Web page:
How faster payments can connect 'islands of processing' between banks
Interoperability has become a top priority in the minds of those advancing faster payments.
To serve that need, Swift has built on its decades of linking bank financial networks by connecting its member banks to domestic faster payments schemes.
Through its Global Payments Innovation cross-border payments service, Swift says it has methodically developed its answer to the question of interoperability. Ultimately, Swift would position itself as the key component in connecting all banks to the latest advancements in both B2B and retail payments technology.
"In a way, that is in the genes of Swift to look at interoperability," said Wim Raymaekers, head of banking market at Swift and director of the GPI program for the past five years. "Each of our 11,000 banks is an island of processing, with each bank, especially the bigger ones, having up to 200 application islands themselves. Creating a seamless conversation from one bank to another, to another, is something we have done over the last 40 years."
Swift launched GPI three years ago to formalize common messaging, standards and business policies to be the foundation of cross-border payments. By the end of 2018, GPI service was moving 55% of its cross-border payments, with most of them being credited within 30 minutes and fully settled in 24 hours.
When the Brussels-based financial telecommunications organization designed GPI, it did so with the vision of supporting efforts in various countries that were upgrading payment systems from ACH to real-time gross settlement processes and instant payment networks.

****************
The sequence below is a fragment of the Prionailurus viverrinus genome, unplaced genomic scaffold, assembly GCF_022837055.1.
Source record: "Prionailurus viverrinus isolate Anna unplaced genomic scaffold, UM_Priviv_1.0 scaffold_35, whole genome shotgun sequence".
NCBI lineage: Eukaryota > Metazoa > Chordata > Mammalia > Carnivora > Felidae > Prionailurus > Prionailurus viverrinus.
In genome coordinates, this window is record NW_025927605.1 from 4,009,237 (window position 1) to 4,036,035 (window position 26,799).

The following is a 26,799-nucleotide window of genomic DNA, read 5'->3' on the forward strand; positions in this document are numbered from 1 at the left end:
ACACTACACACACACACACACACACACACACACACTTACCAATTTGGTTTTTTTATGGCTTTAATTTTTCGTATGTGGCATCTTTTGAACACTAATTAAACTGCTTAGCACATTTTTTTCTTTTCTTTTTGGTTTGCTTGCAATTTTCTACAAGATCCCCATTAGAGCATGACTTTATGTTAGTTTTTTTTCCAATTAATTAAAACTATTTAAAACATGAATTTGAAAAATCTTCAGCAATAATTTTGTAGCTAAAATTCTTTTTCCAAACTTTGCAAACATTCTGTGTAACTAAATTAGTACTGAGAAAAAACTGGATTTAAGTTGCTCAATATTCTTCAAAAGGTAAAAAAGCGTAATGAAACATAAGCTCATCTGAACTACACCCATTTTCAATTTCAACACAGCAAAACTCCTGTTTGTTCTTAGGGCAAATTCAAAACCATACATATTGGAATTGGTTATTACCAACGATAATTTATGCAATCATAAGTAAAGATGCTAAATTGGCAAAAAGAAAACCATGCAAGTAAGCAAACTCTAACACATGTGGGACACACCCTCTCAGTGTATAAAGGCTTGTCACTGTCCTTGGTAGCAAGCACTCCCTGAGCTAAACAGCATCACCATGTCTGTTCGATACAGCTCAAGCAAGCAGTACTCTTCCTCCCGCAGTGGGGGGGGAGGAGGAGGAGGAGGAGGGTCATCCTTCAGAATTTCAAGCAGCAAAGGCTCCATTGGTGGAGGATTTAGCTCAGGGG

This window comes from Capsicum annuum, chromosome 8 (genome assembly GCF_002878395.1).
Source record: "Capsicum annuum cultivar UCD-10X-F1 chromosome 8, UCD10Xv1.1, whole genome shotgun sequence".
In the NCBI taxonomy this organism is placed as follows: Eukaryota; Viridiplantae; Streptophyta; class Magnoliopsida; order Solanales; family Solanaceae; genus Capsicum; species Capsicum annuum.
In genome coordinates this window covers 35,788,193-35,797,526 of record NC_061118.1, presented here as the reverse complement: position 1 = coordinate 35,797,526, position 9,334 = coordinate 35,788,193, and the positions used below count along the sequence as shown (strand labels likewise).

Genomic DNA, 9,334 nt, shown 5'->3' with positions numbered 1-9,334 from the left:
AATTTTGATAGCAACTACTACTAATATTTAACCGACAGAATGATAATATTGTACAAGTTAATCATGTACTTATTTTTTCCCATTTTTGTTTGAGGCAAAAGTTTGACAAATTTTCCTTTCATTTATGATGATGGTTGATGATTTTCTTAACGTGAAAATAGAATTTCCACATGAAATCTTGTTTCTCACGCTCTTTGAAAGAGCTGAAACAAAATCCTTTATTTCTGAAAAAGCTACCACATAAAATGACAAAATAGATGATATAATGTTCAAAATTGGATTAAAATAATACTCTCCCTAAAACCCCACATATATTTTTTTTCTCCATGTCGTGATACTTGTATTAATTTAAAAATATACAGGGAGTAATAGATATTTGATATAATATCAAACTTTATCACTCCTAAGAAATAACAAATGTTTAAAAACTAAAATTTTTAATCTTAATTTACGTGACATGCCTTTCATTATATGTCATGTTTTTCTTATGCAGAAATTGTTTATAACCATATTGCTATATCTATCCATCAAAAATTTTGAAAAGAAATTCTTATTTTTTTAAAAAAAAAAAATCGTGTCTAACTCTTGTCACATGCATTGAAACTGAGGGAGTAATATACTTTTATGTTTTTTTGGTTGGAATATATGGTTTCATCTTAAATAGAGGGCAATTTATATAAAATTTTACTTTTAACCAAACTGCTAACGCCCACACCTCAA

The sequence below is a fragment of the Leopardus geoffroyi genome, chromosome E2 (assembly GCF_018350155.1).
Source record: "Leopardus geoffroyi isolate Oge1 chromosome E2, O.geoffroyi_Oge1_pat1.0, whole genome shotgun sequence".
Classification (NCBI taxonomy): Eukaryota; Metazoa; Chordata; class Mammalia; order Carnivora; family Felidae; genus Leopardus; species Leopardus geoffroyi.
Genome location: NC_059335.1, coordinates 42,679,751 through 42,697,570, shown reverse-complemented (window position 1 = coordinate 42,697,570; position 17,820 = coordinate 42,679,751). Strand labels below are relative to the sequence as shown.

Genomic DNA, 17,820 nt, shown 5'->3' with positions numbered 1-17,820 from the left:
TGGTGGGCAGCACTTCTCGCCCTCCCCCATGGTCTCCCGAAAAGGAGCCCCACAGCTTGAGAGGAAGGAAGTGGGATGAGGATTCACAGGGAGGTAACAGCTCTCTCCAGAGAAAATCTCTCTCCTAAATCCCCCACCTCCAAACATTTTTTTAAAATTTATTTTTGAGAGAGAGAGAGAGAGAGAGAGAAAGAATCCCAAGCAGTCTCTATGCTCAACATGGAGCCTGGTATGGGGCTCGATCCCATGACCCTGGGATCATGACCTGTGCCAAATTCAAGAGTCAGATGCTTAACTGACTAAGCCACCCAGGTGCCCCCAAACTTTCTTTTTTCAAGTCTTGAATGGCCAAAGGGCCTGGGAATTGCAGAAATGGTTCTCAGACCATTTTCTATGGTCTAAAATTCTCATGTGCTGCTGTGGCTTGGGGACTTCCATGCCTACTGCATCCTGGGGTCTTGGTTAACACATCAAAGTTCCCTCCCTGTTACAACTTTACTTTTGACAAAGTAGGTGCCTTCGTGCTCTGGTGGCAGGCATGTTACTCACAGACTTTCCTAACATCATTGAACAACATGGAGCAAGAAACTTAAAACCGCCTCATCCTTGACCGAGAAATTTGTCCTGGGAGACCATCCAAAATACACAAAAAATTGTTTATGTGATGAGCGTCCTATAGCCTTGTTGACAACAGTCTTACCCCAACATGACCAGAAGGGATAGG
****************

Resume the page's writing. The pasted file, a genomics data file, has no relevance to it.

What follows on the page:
"That was the 'aha' moment for GPI," Raymaekers said. "How can we get an improved experience for the corporate treasurer, basically through ubiquity, as all of the banks in a country are connected to their payment infrastructure?"
Over the past three years, GPI has delivered a cloud-based information database on top of payments rails that can be accessed through APIs. In that way, GPI does not force a change in the payments rails or any extensive technology advancements to integrate. By design, GPI calls for all banks to use the same messaging standards, business practices and communication techniques, thus making the ability to add on new technology easier as a network of banks.
"Swift GPI is agnostic of the underlying rail," Raymaekers said. "We can track payments across Swift, domestic payments that use Swift as an underlying technology, as well as domestic systems that don't use Swift, like CHIPS (Clearing House Interbank Payments System) or Fedwire in the U.S."
Vying for interoperability
"As far as interoperability players, no one has been able to conquer this," said Erika Baumann, senior wholesale banking analyst for Aite Group.
Competitors have tried to position blockchain as the key element of interoperability, with providers like Ripple initially touting an alternative to the Swift network of bank connections and faster payments.
"We thought Ripple was going to leapfrog ahead and at least solve for the cross-border friction for non-Swift payments, but we have not seen that materialize," Baumann said.
Fintechs have the ability to create a warehouse of endpoints like a virtual switchboard, Baumann added, citing players like ACI Worldwide and others as holding key infrastructure roles.